News 12 at 11, June 24, 2007
AUGUSTA, GA-- An elderly Augusta woman and her son are alive tonight after escaping from a fire that destroyed their mobile home.
The fire was called in at lunchtime today at 317 Carmell Place, in the Rocky Creek Mobile Home Park off of Milledgeville Road.
Virgina Harris and her son Carl Rowland made it out of their burning home just in time and after a short hospital stay for smoke inhalation,
they say they are lucky to be alive.
"Thank God He let me get out. It was His will because i could've been burned up in there." says 70-year-old Virginia Harris.
The fire destroyed her home and seeing it for the first time since escaping it in flames was difficult.
"I myself don't understand it but god had reasons for it to happen." says Harris.
"We just lost everything." adds her son Carl Rowland. He is Harris' oldest son and was asleep in his bedroom when he awoke to his closet up in flames.
"If I'd slept a little longer, I'd be gone."
Rowland says his first instinct was to run to the kitchen to see if his mother was burning something, but by then, the kitchen was the only room in the house not on fire.
That's when the both realized they had to get out, fast.
"I turned around and all i could see were just flames coming into the kitchen and smoke overtook me, and I just couldn't understand it. I still don't understand it." says Harris.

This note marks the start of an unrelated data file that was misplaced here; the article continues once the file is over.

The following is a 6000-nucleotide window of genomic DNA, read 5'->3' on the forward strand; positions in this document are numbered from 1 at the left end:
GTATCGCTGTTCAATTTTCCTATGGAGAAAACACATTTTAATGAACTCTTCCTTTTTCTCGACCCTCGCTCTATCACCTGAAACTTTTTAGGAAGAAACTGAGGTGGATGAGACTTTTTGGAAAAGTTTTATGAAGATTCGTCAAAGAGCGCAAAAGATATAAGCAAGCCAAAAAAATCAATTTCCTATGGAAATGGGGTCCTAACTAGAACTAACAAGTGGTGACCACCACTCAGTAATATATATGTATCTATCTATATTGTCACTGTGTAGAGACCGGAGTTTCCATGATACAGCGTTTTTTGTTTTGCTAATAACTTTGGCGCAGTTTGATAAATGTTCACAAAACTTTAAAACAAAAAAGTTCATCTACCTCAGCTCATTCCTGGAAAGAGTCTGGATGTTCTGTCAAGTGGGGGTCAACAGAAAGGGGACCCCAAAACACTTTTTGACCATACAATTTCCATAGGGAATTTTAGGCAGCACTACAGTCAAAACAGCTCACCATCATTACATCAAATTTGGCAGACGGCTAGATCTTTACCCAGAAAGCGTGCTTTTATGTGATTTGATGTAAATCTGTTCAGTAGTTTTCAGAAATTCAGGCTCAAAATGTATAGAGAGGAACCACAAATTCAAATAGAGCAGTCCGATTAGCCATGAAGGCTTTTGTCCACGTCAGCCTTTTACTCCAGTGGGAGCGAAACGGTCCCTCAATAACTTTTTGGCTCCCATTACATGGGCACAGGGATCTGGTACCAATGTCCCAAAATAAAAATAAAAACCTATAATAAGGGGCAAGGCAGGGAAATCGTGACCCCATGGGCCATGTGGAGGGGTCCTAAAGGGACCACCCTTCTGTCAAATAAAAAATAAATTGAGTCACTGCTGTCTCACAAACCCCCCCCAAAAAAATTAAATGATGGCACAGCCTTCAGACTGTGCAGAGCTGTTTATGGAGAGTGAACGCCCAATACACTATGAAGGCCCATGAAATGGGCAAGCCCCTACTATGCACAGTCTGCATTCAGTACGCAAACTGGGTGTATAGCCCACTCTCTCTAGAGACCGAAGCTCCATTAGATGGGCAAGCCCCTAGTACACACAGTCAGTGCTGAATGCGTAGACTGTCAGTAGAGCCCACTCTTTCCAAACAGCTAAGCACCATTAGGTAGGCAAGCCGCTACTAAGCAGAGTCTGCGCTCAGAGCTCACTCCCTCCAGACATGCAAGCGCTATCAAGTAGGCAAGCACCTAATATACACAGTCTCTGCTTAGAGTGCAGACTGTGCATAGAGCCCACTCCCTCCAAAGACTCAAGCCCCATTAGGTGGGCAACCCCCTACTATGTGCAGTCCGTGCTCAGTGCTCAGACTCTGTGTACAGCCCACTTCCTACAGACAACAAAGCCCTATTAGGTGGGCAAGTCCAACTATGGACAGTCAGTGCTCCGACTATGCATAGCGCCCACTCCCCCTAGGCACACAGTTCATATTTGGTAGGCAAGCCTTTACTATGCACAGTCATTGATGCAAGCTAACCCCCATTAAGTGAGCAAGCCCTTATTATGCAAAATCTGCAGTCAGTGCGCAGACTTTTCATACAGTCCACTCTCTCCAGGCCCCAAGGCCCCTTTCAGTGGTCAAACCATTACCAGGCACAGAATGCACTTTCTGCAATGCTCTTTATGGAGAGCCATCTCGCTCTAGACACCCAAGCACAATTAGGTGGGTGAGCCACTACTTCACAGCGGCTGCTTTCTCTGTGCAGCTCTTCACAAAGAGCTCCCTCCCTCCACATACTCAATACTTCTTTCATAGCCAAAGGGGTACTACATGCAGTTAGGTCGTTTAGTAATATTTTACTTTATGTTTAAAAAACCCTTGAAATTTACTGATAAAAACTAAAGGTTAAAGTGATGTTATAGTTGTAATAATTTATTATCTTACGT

Fire investigators believe the fire started in a hallway of the home near Carl's bedroom. Right now they think it was caused by electric wiring and not anything suspicious, but that brings little comfort to the victims.
"He's pretty shaken up because he lost everything and has to start all over at 50 years old." says Carl's brother Ronald Rowland.
But younger brother Ronald and the rest of the family say they will see that both Harris and Rowland pull through
"Makes you think about things that are important like the people, the material things can be replaced." adds Karen Rowland, Harris' daughter-in-law.
The family did have one working smoke detector, but it was on the opposite side of the house from where the family was at the time. Fire investigators say it's a good reminder to have a working smoke detector on both sides of any home.
Harris and her son are being helped by the Red Cross.